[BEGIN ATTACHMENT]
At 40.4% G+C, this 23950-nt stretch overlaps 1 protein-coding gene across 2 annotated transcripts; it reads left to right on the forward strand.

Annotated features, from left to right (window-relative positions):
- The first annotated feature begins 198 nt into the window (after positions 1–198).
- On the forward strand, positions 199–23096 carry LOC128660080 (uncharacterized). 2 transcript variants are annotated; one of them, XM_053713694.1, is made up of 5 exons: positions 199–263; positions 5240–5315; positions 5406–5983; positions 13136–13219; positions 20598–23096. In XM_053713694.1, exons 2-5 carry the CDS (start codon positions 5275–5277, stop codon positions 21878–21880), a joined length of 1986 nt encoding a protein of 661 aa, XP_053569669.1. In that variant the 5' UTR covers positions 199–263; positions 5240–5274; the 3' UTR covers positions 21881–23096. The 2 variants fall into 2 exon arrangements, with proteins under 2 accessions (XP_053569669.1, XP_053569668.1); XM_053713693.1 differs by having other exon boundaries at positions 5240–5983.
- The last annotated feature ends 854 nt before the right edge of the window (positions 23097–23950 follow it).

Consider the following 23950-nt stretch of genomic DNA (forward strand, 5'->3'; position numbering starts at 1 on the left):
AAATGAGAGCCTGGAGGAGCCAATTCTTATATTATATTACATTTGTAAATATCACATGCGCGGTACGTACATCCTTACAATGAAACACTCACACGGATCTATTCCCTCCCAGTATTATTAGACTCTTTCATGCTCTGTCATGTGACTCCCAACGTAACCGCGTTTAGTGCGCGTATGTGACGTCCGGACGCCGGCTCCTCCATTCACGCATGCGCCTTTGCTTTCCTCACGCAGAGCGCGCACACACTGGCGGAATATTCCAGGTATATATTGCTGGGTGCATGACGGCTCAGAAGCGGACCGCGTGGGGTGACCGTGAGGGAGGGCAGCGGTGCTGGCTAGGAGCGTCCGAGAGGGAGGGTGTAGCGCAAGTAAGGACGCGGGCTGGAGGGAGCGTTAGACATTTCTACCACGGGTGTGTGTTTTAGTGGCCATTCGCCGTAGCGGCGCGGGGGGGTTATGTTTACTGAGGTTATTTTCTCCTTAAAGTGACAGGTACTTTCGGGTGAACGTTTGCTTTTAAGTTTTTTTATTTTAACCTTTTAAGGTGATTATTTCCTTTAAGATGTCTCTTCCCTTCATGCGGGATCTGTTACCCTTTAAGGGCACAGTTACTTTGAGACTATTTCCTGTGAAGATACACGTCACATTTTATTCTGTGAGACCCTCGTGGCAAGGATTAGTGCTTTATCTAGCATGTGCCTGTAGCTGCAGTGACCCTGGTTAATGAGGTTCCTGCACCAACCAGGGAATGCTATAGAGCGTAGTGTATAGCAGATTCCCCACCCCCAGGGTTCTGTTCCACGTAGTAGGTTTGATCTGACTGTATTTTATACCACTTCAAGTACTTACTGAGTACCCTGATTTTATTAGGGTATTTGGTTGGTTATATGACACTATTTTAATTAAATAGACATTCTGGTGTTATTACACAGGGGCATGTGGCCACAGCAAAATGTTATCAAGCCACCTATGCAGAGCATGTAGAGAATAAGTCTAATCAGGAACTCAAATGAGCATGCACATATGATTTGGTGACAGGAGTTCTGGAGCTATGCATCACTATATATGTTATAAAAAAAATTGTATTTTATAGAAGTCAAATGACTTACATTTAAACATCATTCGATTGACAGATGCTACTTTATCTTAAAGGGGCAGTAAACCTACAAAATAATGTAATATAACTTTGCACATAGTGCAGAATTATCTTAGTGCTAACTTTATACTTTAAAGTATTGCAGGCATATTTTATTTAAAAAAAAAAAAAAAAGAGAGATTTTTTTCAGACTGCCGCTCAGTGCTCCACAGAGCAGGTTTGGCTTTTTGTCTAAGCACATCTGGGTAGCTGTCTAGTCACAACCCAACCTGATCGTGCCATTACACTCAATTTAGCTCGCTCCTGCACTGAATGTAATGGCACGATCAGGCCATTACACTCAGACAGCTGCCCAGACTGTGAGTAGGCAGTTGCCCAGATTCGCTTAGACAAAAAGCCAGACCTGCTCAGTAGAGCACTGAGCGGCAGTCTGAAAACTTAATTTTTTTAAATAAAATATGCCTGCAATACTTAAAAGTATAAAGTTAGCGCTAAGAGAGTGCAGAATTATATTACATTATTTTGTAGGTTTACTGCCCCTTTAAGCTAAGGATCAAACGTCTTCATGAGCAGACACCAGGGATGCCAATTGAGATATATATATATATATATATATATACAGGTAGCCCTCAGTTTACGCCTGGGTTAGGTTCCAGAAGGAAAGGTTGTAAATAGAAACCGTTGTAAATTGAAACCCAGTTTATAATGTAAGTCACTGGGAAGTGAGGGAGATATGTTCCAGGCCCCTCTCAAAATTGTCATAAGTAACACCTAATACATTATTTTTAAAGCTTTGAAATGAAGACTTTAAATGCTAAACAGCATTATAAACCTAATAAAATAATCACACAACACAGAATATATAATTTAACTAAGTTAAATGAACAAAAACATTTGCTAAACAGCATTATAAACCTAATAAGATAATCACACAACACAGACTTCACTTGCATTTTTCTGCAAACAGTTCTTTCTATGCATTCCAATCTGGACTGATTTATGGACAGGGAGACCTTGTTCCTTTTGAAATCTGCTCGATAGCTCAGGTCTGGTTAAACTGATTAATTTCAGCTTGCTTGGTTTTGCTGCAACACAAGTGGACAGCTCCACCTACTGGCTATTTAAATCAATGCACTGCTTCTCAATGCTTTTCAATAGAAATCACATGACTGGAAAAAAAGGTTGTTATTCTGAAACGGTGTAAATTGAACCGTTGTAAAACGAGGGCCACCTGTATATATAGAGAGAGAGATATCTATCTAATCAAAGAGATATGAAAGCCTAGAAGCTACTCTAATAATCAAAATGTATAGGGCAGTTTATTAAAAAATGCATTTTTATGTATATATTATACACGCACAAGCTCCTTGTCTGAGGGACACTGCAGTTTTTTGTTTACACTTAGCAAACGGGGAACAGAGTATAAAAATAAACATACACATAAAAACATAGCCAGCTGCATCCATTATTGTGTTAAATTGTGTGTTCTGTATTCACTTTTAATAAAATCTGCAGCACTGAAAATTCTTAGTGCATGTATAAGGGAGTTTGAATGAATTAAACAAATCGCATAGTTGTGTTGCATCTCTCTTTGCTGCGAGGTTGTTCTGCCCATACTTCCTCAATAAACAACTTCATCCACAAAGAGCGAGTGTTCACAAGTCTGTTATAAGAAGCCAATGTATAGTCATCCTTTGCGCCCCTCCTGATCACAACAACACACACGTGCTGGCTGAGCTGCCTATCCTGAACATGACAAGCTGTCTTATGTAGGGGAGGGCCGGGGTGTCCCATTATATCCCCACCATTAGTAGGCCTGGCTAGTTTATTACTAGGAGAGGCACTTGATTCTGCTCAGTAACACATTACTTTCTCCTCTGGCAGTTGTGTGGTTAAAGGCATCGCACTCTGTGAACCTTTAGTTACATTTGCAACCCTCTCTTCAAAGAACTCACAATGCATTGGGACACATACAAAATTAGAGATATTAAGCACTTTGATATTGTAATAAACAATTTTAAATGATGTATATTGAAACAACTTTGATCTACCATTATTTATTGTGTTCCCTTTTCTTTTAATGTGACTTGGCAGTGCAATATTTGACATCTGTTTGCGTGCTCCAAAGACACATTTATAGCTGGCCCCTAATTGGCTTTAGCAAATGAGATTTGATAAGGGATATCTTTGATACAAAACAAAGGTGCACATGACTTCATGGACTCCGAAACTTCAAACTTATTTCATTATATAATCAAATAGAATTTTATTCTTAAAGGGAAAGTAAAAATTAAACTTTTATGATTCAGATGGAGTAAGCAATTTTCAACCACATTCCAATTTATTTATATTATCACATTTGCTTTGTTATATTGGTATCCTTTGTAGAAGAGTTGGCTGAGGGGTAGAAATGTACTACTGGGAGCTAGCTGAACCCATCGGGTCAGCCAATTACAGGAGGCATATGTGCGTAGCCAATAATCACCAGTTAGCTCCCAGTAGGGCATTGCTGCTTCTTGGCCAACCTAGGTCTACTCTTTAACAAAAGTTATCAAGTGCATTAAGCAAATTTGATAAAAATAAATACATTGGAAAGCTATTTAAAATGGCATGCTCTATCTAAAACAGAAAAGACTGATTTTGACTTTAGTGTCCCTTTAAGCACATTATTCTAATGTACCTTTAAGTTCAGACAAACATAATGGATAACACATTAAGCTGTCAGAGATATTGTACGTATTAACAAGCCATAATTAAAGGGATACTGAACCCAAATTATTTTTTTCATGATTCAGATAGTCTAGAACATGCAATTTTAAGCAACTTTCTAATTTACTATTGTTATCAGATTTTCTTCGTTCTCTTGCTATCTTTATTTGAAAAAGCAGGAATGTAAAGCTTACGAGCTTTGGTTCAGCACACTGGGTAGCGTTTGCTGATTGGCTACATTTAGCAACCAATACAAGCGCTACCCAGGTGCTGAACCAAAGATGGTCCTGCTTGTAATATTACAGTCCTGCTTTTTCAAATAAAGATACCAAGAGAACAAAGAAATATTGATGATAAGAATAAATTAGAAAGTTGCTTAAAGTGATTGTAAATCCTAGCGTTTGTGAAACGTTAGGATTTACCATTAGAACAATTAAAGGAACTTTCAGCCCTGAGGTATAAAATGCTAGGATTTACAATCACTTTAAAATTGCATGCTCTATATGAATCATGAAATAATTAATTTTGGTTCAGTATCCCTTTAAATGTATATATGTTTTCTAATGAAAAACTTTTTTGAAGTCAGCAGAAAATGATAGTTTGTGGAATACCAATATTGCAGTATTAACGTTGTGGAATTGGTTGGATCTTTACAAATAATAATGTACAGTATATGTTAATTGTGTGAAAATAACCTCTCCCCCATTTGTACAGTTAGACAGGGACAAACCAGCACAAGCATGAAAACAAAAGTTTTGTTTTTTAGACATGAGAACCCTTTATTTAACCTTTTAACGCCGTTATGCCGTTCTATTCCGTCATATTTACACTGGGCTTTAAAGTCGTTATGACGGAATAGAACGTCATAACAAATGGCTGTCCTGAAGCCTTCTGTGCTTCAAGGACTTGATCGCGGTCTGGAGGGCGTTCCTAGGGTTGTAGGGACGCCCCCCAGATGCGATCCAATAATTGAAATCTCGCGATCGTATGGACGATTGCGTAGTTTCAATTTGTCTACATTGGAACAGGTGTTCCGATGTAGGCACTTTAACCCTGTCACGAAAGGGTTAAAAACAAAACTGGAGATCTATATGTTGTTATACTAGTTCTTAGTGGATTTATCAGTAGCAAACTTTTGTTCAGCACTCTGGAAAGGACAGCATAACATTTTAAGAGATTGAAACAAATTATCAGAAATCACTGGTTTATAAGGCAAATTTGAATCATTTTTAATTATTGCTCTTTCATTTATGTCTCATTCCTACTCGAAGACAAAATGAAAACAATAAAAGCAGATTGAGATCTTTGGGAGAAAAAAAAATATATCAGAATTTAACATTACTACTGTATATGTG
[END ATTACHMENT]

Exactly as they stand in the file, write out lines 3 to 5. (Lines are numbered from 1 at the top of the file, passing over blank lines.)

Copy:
- The first annotated feature begins 198 nt into the window (after positions 1–198).
- On the forward strand, positions 199–23096 carry LOC128660080 (uncharacterized). 2 transcript variants are annotated; one of them, XM_053713694.1, is made up of 5 exons: positions 199–263; positions 5240–5315; positions 5406–5983; positions 13136–13219; positions 20598–23096. In XM_053713694.1, exons 2-5 carry the CDS (start codon positions 5275–5277, stop codon positions 21878–21880), a joined length of 1986 nt encoding a protein of 661 aa, XP_053569669.1. In that variant the 5' UTR covers positions 199–263; positions 5240–5274; the 3' UTR covers positions 21881–23096. The 2 variants fall into 2 exon arrangements, with proteins under 2 accessions (XP_053569669.1, XP_053569668.1); XM_053713693.1 differs by having other exon boundaries at positions 5240–5983.
- The last annotated feature ends 854 nt before the right edge of the window (positions 23097–23950 follow it).